Betsy Davis is a science educator and teacher educator whose research interests include teacher and student learning. She is especially interested in beginning and experienced elementary teachers, teachers learning to engage in ambitious science teaching, and the roles of curriculum materials and teacher education in promoting teacher learning. Currently, Davis is serving as the chair of the National Academies of Sciences, Engineering, and Medicine (NASEM) committee on Enhancing Science in Prekindergarten through Fifth Grade.
One major focus of Davis's work is the use of educative curriculum materials in supporting elementary teachers in ambitious science teaching. Recent research explored the overarching research question: How does teacher use of educative curriculum materials relate to (a) teachers' learning, (b) teachers' practice (and thus students' opportunities to learn), and (c) students' learning of science content and about scientific practices across scientific disciplines? This work—an NSF-funded collaboration with Annemarie Palincsar at U-M and Sean Smith at Horizon Research, Inc.—explored teachers' uptake of ideas and practices embedded in educative features in curriculum materials.
Davis helped to lead the redesign of the Elementary Teacher Education program to have a more deliberate and detailed focus on practice, as well as on content knowledge for teaching and the ethical obligations of the profession. The aim of the program is to help interns learn how to do the work of ambitious elementary teaching. Related to this, one of Davis's scholarly interests is on how novice elementary teachers leverage their work across disciplines to learn to engage in ambitious science teaching. As outgrowths of this program work, Davis is working on two projects related to teacher education. In a Spencer-funded project called ATTEST, Davis and her colleague Annemarie Palincsar explore how novice elementary teachers learn to teach science. They are developing trajectories of development around a set of high-leverage science teaching practices, content knowledge for teaching science, and a set of equity leverage points for science teaching. As part of a project led by TeachingWorks and funded by the Gates foundation, Davis is supporting the development of resources and tools for science teacher educators.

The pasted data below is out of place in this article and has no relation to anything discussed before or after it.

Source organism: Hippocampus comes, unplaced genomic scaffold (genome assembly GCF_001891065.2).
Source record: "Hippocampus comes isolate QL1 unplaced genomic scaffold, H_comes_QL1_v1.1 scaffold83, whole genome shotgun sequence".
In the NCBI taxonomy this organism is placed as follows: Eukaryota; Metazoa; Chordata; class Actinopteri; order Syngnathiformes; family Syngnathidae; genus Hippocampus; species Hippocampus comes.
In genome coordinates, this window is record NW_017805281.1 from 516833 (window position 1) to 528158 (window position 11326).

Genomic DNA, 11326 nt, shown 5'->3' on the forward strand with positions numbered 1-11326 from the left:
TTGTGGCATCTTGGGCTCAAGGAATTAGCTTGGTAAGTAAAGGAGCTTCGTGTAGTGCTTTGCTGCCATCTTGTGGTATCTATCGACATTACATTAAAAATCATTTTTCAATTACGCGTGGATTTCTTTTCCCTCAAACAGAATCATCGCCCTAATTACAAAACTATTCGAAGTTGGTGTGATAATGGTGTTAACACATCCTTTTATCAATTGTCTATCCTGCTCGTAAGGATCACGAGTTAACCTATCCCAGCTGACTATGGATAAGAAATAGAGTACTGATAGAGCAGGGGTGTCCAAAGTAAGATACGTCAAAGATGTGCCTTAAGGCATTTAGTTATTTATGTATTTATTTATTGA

Among other courses, Davis teaches a graduate course on the development of expertise in science teaching and, in the undergraduate elementary teacher education program, the elementary science methods course. She received her doctorate from the University of California at Berkeley in 1998, and received the Presidential Early Career Award for Scientists and Engineers at the White House in 2002 and the Jan Hawkins Early Career Award in 2004. She was inducted into Phi Kappa Phi in 2015.
Professional Development Seminar
Teaching of Science in the Elementary School
Explores objectives, methods, and content in elementary school science instruction, emphasizing concept development in several areas of elementary science; refers to pertinent contributions from research; provides opportunity for student preparation of materials for classroom use.
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Theory and Research on the Development of Expertise in Science Teaching
Discusses theory and research on science teacher learning and development. Examines contemporary and historical frameworks for characterizing teacher learning and development, focusing on teacher knowledge, particularly subject matter and subject-specific pedagogical knowledge. Examines the use of computer-based tools for promoting teacher learning and development. Students will interview teachers regarding their knowledge and beliefs about teaching and learning science, observe their classroom practice, and analyze how knowledge and beliefs influence their practice.
Teaching in the Elementary School
Prerequisites: Must be elected concurrently with EDUC 307, 391, and 401.
Studies elementary schooling in relation to learners, teaching, curriculum, and the professional responsibilities and obligations of teachers. Contemporary issues affecting the elementary classroom teacher serve as the specific focus. Taken in conjunction with 307, facilitates the integration of theory and practice by providing students with the opportunity to work with learners and teachers in classrooms.
Educative curriculum materials: Uptake, impact, and implications for research and design.
Davis, E. A., Palincsar, A. S., Smith, P. S., Arias, A., & Kademian, S. (2017). Educational Researcher, 46(6), 293-304.
Supporting children to construct evidence-based claims in science: Individual learning trajectories in a practice-based program.
Arias, A., & Davis, E. A. (2017). Teaching and Teacher Education, 66, 204-218.
Teachers and science curriculum materials: Where we are and where we need to go. Studies in Science Education
Davis, E. A., Janssen, F., & Van Driel, J. (2016). 52(2), 127-160. (Authors are listed alphabetically.) DOI: 10.1080/03057267.2016.1161701
Designing educative curriculum materials: A theoretically and empirically driven process.
Davis, E. A., Palincsar, A. S., Arias, A., Bismack, A., Marulis, L., & Iwashyna, S. (2014). Harvard Educational Review, 84(1), 24-52.
Beginning teachers moving toward effective elementary science teaching. Science Education
Davis, E. A., & Smithey, J. (2009). 93(4), 745-770
Challenges new science teachers face. Review of Educational Research
Davis, E. A., Petish, D., & Smithey, J. (2006). 76(4), 607-651.
Designing educative curriculum materials to promote teacher learning. Educational Researcher
Davis, E. A., & Krajcik, J. (2005). 34(3), 3-14.